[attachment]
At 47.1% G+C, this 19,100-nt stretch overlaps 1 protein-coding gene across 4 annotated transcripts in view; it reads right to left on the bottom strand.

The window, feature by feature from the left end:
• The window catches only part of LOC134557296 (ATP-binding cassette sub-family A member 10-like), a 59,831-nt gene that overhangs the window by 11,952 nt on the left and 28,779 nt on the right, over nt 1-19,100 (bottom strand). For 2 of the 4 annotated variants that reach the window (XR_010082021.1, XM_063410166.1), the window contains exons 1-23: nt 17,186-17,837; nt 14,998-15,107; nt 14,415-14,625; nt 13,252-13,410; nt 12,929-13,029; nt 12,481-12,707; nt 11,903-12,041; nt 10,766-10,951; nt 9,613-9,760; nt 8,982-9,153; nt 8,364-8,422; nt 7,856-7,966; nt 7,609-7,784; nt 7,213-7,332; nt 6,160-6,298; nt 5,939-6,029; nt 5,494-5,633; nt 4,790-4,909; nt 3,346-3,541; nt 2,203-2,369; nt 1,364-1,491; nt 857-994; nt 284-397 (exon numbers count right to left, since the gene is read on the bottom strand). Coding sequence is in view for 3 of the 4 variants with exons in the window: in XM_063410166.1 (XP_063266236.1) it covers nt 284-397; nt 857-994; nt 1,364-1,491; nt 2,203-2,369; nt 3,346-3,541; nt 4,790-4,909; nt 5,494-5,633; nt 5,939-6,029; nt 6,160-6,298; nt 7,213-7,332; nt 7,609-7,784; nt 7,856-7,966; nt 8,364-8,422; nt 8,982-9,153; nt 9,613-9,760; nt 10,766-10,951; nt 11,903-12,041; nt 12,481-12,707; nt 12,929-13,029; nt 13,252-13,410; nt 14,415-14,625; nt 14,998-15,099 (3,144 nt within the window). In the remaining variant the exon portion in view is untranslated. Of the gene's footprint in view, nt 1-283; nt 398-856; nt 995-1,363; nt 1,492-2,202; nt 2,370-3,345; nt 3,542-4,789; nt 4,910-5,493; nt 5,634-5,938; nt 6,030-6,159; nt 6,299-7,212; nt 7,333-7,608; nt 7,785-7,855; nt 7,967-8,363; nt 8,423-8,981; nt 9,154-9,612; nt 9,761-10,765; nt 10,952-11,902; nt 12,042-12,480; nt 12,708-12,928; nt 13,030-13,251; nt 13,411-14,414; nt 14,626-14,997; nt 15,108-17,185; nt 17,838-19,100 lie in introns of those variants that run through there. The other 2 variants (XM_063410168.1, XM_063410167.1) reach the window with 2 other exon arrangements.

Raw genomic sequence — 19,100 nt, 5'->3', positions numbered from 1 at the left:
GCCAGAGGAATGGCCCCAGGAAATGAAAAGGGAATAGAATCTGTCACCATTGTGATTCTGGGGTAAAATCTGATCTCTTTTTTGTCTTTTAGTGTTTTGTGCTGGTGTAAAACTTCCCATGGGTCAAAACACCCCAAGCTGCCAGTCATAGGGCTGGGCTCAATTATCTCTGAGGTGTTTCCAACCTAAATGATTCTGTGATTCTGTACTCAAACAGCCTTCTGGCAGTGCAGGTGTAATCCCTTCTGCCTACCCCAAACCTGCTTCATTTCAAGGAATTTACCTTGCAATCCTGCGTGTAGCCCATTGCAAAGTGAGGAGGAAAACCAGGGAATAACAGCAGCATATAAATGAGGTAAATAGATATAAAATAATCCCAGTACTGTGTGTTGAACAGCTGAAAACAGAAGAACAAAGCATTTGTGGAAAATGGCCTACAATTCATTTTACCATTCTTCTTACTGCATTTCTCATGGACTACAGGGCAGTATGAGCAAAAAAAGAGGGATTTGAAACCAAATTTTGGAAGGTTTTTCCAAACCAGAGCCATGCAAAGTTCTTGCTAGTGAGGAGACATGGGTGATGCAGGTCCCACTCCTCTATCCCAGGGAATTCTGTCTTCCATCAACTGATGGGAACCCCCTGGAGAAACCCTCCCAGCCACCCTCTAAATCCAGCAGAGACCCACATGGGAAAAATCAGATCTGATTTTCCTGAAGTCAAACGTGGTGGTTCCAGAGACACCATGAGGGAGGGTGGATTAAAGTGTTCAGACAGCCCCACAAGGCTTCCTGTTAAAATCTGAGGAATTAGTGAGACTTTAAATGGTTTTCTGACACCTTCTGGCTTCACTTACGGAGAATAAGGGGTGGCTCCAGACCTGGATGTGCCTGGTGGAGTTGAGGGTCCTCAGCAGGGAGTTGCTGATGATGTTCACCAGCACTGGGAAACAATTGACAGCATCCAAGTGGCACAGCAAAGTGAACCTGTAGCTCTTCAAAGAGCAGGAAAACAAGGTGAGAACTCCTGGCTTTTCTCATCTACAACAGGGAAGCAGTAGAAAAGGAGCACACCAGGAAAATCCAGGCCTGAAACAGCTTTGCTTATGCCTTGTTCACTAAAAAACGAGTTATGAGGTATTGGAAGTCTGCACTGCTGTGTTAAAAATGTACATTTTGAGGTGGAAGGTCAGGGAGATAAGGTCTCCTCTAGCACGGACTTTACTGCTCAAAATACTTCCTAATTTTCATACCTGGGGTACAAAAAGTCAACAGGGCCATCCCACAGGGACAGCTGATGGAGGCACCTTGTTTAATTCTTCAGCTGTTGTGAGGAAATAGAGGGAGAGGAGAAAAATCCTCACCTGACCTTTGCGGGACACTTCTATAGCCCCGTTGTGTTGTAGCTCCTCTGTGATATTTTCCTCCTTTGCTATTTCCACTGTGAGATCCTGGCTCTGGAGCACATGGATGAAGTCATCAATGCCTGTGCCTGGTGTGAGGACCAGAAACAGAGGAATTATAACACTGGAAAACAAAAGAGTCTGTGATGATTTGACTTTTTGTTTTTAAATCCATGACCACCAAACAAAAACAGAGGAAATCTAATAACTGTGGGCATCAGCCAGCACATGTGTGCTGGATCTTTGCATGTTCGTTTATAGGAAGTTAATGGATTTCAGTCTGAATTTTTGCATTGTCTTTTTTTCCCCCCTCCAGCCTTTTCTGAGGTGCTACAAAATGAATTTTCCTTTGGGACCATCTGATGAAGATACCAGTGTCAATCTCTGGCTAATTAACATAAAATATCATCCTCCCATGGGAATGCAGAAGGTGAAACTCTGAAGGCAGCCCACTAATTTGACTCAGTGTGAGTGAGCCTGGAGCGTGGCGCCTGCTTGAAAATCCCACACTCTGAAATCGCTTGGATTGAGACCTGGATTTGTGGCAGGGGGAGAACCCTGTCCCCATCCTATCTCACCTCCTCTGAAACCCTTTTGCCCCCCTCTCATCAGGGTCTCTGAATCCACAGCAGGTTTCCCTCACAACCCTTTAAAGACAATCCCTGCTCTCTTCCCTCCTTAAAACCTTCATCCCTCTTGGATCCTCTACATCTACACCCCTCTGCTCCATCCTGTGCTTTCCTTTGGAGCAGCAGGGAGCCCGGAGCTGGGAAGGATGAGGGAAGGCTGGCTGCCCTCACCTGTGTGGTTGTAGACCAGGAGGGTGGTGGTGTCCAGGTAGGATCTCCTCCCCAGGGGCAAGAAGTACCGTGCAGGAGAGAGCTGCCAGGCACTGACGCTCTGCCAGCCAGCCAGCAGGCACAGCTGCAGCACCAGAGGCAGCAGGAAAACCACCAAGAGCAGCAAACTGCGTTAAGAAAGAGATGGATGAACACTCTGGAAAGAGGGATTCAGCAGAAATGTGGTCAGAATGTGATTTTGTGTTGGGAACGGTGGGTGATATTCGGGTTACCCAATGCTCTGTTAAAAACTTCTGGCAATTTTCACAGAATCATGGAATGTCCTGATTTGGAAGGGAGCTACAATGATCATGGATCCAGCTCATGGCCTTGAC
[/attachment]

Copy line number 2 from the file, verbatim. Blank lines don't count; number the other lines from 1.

The window, feature by feature from the left end: